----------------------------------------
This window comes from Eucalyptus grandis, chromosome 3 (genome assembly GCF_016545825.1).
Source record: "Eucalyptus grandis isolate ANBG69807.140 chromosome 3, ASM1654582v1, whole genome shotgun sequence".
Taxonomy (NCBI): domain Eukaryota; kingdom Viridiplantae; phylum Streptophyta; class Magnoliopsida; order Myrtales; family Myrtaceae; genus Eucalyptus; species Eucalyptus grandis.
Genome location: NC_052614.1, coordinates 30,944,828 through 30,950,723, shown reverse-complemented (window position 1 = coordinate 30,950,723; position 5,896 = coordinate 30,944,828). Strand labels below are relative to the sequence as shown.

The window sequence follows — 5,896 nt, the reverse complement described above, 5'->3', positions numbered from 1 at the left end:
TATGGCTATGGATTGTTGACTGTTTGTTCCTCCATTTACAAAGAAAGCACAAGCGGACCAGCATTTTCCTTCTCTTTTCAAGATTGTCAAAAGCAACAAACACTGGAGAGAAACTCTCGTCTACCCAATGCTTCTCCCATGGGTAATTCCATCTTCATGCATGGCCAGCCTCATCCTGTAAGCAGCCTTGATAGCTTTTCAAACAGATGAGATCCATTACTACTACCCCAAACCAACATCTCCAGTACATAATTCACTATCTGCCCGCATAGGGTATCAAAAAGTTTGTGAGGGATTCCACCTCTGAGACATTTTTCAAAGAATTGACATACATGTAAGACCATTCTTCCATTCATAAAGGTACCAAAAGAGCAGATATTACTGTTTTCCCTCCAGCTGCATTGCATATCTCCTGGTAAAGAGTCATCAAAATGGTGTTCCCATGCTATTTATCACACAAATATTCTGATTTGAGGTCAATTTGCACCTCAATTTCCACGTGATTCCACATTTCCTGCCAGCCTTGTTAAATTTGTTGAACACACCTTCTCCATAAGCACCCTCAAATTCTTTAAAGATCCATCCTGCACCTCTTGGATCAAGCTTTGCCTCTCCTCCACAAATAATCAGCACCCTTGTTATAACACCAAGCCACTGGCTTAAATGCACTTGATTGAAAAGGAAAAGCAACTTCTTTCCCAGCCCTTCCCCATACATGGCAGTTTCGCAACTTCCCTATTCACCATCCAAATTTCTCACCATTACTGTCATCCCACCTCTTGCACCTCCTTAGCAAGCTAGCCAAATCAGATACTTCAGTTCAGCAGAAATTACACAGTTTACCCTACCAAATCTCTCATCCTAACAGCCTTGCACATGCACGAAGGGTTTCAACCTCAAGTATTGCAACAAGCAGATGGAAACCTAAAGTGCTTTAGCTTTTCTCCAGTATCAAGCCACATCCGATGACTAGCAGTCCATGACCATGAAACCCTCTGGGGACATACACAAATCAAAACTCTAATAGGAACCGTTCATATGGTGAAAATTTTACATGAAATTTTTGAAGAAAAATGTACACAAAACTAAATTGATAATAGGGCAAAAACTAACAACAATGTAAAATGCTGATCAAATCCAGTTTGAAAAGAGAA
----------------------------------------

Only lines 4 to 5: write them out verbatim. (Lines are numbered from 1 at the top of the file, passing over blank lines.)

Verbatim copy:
Genome location: NC_052614.1, coordinates 30,944,828 through 30,950,723, shown reverse-complemented (window position 1 = coordinate 30,950,723; position 5,896 = coordinate 30,944,828). Strand labels below are relative to the sequence as shown.

The window sequence follows — 5,896 nt, the reverse complement described above, 5'->3', positions numbered from 1 at the left end: